|M.Sc Student||Vidro Yulia|
|Subject||Shrub's Structure and Biomass Analysis along Climatic|
Gradient Based on Photogrammetric Point Cloud
|Department||Department of Civil and Environmental Engineering||Supervisor||Professor Maxim Shoshany|
|Full Thesis text|
Shrubs are dominant life forms in arid and semi-arid climatic areas. Shrubs are carbon dioxide sinks they also prevent soil erosion and contribute to water balance. Mapping shrubs’ biomass across transition zones between Mediterranean and arid climatic areas is important for better understanding their potential response to climate change (M. Shoshany, 2012). However, there is limited information regarding the structure and biomass of these shrubs and their change across climatic gradients, partly due to limitations on the use of destructive methods. This study concentrates on the study of the shape of shrubs, their volume and biomass in order to improve the accuracy of biomass allometric equations. During this research, a field survey of 28 shrubs and dwarf shrubs was conducted in three sites along the transition zone between sub-humid to arid climate areas in central Israel. The sites from north to south are: Ramat Avisur (Beit Guvrin), Amazya, Lahav. Field campaign included oblique video footage captured by smartphone camera, height and diameter by tape measurements and spectral data collected using portable spectroradiometer. Photogrammetric point cloud for each shrub was generated from the video footage using the PIX4D software (https://www.pix4d.com/).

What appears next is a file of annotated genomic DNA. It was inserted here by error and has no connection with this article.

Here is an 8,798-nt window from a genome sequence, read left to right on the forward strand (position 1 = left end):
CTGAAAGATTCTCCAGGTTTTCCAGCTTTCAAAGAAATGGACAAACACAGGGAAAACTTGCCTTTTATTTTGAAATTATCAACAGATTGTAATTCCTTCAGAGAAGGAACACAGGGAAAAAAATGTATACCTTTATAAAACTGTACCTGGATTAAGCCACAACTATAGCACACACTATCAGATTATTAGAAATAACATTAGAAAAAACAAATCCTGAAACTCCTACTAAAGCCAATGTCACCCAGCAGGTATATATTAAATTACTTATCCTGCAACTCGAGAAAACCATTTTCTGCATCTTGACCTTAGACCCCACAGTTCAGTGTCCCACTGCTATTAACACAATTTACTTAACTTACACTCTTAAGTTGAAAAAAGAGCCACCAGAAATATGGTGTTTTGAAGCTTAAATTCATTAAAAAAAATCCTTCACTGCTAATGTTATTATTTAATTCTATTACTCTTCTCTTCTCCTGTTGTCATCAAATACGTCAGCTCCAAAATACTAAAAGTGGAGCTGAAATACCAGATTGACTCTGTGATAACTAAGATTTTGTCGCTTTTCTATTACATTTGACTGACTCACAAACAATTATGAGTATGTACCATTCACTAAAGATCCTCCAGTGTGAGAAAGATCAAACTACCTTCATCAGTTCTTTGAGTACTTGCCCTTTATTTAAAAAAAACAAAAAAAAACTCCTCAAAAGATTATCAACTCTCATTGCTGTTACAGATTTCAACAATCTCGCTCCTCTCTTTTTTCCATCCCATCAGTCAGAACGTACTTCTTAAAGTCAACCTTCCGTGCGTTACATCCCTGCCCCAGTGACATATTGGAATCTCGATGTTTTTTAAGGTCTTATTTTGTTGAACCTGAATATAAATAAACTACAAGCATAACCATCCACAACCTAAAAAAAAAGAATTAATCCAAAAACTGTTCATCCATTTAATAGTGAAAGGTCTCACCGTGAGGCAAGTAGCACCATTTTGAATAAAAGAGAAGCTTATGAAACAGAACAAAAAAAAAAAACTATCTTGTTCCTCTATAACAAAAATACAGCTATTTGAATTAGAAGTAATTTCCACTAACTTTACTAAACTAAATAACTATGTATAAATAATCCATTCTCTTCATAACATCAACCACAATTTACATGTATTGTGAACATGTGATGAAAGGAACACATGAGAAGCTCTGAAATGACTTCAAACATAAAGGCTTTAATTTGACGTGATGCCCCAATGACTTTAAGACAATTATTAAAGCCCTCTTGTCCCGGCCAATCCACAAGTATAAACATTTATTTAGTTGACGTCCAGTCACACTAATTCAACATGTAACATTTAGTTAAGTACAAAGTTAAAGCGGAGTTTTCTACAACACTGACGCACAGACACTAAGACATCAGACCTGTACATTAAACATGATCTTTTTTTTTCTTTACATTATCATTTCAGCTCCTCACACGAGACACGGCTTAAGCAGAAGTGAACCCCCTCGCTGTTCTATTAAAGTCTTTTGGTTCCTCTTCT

Detailed analysis of cloud data was conducted in order to determine which volumetric shape is best to describe shrubs’ envelope. That was accomplished by (1) comparison of estimated volume of point clouds and volume of 3 common models: hemi ellipsoid, spherical cap and cylinder; and (2) analysis of distances and deviations of point clouds from these fitted forms. Afterwards, we tested statistical relationships between field allometric parameters versus the dimensions of the point clouds, and then applied two empirical biomass models based on previous studies. Finally, we assessed correlations between shrub biomass as determined through the allometric models and spectral vegetation indices.
Correlation analysis of cloud versus typical models’ volume, yielded high values of determination coefficient (0.95-0.99) and correlation was consistent for all sites and shrubs’ sizes. Using fine alignment between shrubs’ point clouds and the three model shapes, it was found that hemi ellipsoid is the most suitable to describe the shape of shrubs. The use of common allometric parameters such as maximal diameter and height resulted in distinctive overestimation of the shrubs’ volume, where the deviations varied between 33 and 125%. Fine alignment of shape relatively to the point cloud allowed decrease of the error level to between 20 and 29%. Low correlations were found between biomass values and the spectral indices of NDVI (Normalized Difference Vegetation Index) and VARI (Visible Atmospherically Resistant Index), thus, limiting their use for biomass mapping with satellite images.